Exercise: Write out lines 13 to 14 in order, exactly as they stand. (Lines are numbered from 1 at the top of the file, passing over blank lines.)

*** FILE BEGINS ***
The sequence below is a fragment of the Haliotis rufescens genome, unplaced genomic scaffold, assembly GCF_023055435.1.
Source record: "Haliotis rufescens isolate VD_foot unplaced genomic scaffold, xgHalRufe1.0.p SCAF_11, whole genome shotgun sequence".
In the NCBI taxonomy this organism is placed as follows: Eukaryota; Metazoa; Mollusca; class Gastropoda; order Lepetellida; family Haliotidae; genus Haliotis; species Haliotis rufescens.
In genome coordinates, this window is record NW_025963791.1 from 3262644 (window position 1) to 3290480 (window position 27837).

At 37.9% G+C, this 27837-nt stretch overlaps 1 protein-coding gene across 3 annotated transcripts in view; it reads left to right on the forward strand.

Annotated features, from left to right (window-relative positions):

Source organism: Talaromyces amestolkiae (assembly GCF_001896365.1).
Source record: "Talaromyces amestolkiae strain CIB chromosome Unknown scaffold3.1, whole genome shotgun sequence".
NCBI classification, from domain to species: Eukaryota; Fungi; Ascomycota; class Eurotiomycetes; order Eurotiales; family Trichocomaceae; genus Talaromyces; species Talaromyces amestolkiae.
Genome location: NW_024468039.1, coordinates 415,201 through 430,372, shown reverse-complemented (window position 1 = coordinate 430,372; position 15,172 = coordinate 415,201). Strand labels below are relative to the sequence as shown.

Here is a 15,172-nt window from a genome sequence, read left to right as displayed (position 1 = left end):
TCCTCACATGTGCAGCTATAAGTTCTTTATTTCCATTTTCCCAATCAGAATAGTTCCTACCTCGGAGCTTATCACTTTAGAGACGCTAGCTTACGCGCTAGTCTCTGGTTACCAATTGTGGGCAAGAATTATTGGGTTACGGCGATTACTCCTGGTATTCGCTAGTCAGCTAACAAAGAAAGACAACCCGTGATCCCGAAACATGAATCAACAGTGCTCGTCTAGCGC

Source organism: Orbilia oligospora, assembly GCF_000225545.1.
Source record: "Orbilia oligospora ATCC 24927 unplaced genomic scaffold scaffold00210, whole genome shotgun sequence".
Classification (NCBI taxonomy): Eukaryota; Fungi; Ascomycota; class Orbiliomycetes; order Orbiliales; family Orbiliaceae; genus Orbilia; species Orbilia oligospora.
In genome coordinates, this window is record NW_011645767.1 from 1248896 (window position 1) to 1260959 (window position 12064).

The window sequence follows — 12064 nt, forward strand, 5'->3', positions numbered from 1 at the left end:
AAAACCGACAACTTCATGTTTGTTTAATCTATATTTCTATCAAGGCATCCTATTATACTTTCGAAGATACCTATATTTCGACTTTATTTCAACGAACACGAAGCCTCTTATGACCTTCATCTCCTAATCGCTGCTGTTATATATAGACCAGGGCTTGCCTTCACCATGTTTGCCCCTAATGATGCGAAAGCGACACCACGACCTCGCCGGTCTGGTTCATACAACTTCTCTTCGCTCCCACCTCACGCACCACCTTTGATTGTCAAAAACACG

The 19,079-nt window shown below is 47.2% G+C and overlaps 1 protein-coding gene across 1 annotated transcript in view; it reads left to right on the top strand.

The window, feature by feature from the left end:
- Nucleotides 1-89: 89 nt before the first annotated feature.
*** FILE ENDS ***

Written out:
Source organism: Orbilia oligospora, assembly GCF_000225545.1.
Source record: "Orbilia oligospora ATCC 24927 unplaced genomic scaffold scaffold00210, whole genome shotgun sequence".